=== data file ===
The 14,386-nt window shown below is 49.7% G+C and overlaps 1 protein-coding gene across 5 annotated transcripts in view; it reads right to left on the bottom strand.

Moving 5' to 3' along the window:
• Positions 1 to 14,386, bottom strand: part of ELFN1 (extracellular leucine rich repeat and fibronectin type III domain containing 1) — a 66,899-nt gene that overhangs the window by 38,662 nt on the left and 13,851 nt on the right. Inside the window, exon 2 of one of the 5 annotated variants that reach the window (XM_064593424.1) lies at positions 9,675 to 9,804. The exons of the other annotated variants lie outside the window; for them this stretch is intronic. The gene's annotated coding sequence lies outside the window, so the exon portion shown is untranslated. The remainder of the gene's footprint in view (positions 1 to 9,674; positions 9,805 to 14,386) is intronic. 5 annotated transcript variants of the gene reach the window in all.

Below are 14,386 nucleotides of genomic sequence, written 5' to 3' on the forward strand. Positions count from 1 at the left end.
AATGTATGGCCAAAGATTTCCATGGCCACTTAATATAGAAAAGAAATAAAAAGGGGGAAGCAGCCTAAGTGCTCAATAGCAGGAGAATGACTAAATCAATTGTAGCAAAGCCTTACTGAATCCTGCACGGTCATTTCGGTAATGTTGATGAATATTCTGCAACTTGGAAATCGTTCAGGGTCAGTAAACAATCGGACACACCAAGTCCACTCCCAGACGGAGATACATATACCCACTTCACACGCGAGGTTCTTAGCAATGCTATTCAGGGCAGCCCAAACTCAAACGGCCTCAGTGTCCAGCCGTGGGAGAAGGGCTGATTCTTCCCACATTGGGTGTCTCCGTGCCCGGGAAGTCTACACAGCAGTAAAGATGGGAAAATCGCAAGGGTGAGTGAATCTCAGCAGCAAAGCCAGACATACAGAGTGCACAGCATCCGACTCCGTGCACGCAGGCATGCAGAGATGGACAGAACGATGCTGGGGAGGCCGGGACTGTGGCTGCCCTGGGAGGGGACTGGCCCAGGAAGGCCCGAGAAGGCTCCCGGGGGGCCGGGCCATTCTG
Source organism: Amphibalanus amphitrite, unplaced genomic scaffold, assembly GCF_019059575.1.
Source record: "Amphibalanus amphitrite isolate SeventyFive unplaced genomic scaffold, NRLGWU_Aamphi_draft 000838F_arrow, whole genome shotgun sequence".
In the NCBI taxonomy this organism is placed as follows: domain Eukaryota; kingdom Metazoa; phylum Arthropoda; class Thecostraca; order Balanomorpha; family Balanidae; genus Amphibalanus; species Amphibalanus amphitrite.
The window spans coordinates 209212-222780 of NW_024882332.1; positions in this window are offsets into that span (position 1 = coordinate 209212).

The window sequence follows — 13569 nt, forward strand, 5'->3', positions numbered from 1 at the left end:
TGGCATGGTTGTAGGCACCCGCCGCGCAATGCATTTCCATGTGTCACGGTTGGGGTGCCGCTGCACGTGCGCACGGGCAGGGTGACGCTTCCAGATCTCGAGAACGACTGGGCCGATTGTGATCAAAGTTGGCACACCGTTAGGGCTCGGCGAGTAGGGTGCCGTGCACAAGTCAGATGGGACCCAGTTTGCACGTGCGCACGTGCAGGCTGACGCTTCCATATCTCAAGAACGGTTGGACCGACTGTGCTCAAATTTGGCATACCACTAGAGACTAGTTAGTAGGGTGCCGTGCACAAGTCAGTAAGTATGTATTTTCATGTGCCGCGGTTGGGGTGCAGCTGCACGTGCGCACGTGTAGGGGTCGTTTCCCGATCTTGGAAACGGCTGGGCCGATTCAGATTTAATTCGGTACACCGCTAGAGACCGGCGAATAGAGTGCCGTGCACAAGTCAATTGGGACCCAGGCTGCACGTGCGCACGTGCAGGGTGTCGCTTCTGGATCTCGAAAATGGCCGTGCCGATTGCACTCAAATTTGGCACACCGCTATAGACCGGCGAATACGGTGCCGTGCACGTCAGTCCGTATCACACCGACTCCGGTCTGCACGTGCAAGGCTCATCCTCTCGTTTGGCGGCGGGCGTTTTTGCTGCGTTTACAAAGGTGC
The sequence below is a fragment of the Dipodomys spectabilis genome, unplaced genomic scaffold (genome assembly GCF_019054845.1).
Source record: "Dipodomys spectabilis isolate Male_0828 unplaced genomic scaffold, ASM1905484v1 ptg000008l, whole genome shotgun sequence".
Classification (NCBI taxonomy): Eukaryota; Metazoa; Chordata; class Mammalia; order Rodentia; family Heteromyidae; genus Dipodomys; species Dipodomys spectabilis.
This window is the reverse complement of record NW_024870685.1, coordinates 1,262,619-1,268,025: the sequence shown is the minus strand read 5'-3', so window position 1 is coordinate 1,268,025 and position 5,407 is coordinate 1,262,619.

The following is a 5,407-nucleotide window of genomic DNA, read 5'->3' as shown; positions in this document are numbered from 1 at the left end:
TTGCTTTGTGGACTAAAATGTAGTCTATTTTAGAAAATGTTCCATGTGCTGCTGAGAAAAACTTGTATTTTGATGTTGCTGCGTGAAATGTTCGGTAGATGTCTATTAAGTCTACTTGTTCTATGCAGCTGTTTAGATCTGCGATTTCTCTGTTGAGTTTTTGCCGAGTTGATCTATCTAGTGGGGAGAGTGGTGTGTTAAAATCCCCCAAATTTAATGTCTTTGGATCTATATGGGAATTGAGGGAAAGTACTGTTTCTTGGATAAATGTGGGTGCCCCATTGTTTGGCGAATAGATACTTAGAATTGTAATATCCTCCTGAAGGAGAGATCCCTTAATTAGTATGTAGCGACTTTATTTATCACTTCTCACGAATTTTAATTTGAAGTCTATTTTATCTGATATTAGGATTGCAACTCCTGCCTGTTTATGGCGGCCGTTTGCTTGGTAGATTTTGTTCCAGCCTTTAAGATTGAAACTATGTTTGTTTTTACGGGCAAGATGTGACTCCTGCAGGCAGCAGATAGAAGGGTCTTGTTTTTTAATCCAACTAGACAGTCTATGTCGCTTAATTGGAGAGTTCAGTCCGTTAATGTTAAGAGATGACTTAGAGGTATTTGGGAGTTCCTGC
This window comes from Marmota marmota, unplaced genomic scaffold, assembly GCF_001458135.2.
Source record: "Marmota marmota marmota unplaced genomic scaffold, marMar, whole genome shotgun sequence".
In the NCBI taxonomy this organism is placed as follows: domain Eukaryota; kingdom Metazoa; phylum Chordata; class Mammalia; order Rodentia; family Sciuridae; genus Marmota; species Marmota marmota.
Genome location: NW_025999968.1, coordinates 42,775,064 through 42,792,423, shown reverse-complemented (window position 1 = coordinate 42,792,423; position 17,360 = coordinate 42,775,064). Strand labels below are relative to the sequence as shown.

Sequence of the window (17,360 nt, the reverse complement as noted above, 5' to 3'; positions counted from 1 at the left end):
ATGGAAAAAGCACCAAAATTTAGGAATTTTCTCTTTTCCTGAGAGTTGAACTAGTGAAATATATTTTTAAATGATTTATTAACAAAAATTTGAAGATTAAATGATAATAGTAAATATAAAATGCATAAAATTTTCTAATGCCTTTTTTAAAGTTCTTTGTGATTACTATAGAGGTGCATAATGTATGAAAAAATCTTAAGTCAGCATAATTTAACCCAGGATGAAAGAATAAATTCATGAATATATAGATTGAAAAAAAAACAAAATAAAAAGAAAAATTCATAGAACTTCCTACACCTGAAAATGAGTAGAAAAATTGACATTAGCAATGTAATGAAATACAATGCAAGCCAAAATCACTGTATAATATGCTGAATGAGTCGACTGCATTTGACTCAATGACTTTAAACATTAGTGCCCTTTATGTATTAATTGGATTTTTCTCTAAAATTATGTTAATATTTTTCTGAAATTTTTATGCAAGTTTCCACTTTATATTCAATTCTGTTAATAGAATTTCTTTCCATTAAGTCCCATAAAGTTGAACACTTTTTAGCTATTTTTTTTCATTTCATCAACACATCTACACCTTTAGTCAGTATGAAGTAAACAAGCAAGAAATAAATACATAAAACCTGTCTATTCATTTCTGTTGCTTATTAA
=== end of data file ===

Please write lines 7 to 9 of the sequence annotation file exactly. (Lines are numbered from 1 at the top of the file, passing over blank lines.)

Source record: "Amphibalanus amphitrite isolate SeventyFive unplaced genomic scaffold, NRLGWU_Aamphi_draft 000838F_arrow, whole genome shotgun sequence".
In the NCBI taxonomy this organism is placed as follows: domain Eukaryota; kingdom Metazoa; phylum Arthropoda; class Thecostraca; order Balanomorpha; family Balanidae; genus Amphibalanus; species Amphibalanus amphitrite.
The window spans coordinates 209212-222780 of NW_024882332.1; positions in this window are offsets into that span (position 1 = coordinate 209212).